10. The heat pump system as set forth in claim 1 includes multiple compressors connected in series.
11. The heat pump system as set forth in claim 1 includes a compound compressor.
12. The heat pump system as set forth in claim 1, wherein a bypass line is provided for bypassing refrigerant around said outdoor heat exchanger.
13. The heat pump system as set forth in claim 1, wherein said outdoor heat exchanger and said reheat coil are positioned to be in parallel relationship with each other.
14. The heat pump system as set forth in claim 1, wherein said outdoor heat exchanger and said reheat coil are positioned to be in serial relationship to each other.
15. A method of operating a heat pump system comprising the steps of:
(1) providing a flow control device for routing refrigerant in either a cooling or heating mode, and providing a reheat coil, an indoor heat exchanger positioned to be adjacent said reheat coil, such that at least a portion of air passing over said indoor heat exchanger also passes over said reheat coil, and an economizer circuit; and
(2) selectively operating said refrigerant system in one of said heating and cooling modes, and selectively routing refrigerant through said reheat coil to achieve desired temperature and humidity levels when desired, and selectively operating the economizer circuit to provide an economizer function when desired.
16. The method of claim 15, further comprising the steps of providing a bypass around an outdoor heat exchanger, and selectively bypassing refrigerant around said outdoor heat exchanger to achieve additional control over sensible heat ratio when desired.
17. The method of claim 15, wherein said heat pump system includes tandem compressors connected in parallel, and said control selectively operates said tandem compressors.
18. The method of claim 15, wherein said heat pump system includes multiple compressors connected in series, and said control selectively operates said compressors.
19. The method of claim 15, wherein a compressor utilized with the heat pump system is a compound compressor, and said control selectively operating one or more stages of said compound compressor.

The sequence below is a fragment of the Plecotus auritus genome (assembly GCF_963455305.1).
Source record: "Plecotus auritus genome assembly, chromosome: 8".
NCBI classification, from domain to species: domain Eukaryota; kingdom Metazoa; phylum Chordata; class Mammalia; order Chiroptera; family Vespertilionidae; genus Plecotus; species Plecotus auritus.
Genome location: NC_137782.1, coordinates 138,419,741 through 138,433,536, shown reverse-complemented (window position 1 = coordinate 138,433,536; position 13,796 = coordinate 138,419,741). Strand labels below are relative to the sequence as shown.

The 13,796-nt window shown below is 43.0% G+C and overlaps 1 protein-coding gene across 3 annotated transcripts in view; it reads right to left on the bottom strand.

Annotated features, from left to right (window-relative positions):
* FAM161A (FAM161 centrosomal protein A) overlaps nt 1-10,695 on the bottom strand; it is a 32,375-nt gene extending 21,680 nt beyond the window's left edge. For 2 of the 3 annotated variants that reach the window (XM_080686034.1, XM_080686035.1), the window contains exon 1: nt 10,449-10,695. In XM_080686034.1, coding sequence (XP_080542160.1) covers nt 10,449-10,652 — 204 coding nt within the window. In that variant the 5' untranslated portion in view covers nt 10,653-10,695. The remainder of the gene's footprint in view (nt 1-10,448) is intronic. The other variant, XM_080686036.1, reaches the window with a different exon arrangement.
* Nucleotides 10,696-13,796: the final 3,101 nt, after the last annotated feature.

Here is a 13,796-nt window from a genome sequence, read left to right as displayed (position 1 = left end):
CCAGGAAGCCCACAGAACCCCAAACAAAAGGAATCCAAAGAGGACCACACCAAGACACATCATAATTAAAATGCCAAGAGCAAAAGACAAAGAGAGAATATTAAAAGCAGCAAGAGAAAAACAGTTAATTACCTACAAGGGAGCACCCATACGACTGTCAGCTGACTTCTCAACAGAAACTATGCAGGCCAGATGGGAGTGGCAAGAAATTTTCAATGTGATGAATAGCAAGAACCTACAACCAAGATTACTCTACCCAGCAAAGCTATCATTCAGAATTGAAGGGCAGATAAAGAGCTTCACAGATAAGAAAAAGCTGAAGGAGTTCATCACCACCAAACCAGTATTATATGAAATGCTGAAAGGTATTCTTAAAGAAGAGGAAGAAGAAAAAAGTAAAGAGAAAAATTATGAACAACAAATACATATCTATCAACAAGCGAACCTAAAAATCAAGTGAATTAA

Description
BACKGROUND OF THE INVENTION

This application relates to heat pump refrigerant systems that can be operated in either a cooling or heating mode, and wherein a reheat coil, and an economizer circuit are both incorporated into the system schematic and in combination provide augmented performance and enhanced control.

Refrigerant systems are utilized to control the temperature and humidity of air in various indoor environments to be conditioned. In a typical refrigerant system operating in a cooling mode, a refrigerant is compressed in a compressor and delivered to a condenser (or outdoor heat exchanger in this case). In the condenser, heat is exchanged between outside ambient air and the refrigerant. From the condenser, the refrigerant passes to an expansion device, at which the refrigerant is expanded to a lower pressure and temperature, and then to an evaporator (or indoor heat exchanger). In the evaporator, heat is exchanged between the refrigerant and the indoor air, to condition the indoor air. When the refrigerant system is operating, the evaporator cools the air that is being supplied to the indoor environment. In addition, as the temperature of the indoor air is lowered, moisture usually is also taken out of the air. In this manner, the humidity level of the indoor air can also be controlled.

The above description is of a refrigerant system being utilized in a cooling mode of operation. In the heating mode, the refrigerant flow through the system is essentially reversed. The indoor heat exchanger becomes the condenser and releases heat into the environment to be conditioned (heated in this case) and the outdoor heat exchanger serves the purpose of the evaporator and exchanges heat with a relatively cold outdoor air. Heat pumps are known as the systems that can reverse the refrigerant flow through the refrigerant cycle in order to operate in both heating and cooling modes. This is usually achieved by incorporating a four-way valve or an equivalent device into the system schematic downstream of the compressor discharge port. The four-way valve selectively directs the refrigerant flow through the indoor or outdoor heat exchanger when the system is in the heating or cooling mode of operation respectively. Furthermore, if the expansion device cannot handle the reversed flow, then a pair of unidirectional expansion devices, each along with the corresponding check valve, is to be employed instead.